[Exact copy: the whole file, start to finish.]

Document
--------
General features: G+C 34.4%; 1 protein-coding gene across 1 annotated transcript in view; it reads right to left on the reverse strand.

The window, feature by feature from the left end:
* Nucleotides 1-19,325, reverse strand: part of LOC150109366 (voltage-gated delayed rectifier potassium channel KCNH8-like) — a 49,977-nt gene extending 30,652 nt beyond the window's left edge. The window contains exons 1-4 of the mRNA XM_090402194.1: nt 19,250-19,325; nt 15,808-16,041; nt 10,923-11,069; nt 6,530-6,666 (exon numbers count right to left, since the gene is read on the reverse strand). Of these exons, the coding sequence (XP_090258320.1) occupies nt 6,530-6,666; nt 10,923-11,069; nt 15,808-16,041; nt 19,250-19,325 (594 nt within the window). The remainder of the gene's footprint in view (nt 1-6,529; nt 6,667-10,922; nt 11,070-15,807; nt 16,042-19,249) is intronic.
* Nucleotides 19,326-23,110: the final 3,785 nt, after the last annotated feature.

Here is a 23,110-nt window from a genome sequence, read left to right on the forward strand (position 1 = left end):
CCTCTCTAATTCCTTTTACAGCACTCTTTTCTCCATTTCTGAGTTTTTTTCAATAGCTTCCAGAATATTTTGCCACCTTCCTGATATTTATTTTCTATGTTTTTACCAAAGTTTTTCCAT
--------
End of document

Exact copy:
General features: G+C 34.4%; 1 protein-coding gene across 1 annotated transcript in view; it reads right to left on the reverse strand.

The window, feature by feature from the left end:
* Nucleotides 1-19,325, reverse strand: part of LOC150109366 (voltage-gated delayed rectifier potassium channel KCNH8-like) — a 49,977-nt gene extending 30,652 nt beyond the window's left edge. The window contains exons 1-4 of the mRNA XM_090402194.1: nt 19,250-19,325; nt 15,808-16,041; nt 10,923-11,069; nt 6,530-6,666 (exon numbers count right to left, since the gene is read on the reverse strand). Of these exons, the coding sequence (XP_090258320.1) occupies nt 6,530-6,666; nt 10,923-11,069; nt 15,808-16,041; nt 19,250-19,325 (594 nt within the window). The remainder of the gene's footprint in view (nt 1-6,529; nt 6,667-10,922; nt 11,070-15,807; nt 16,042-19,249) is intronic.
* Nucleotides 19,326-23,110: the final 3,785 nt, after the last annotated feature.

Here is a 23,110-nt window from a genome sequence, read left to right on the forward strand (position 1 = left end):
CCTCTCTAATTCCTTTTACAGCACTCTTTTCTCCATTTCTGAGTTTTTTTCAATAGCTTCCAGAATATTTTGCCACCTTCCTGATATTTATTTTCTATGTTTTTACCAAAGTTTTTCCAT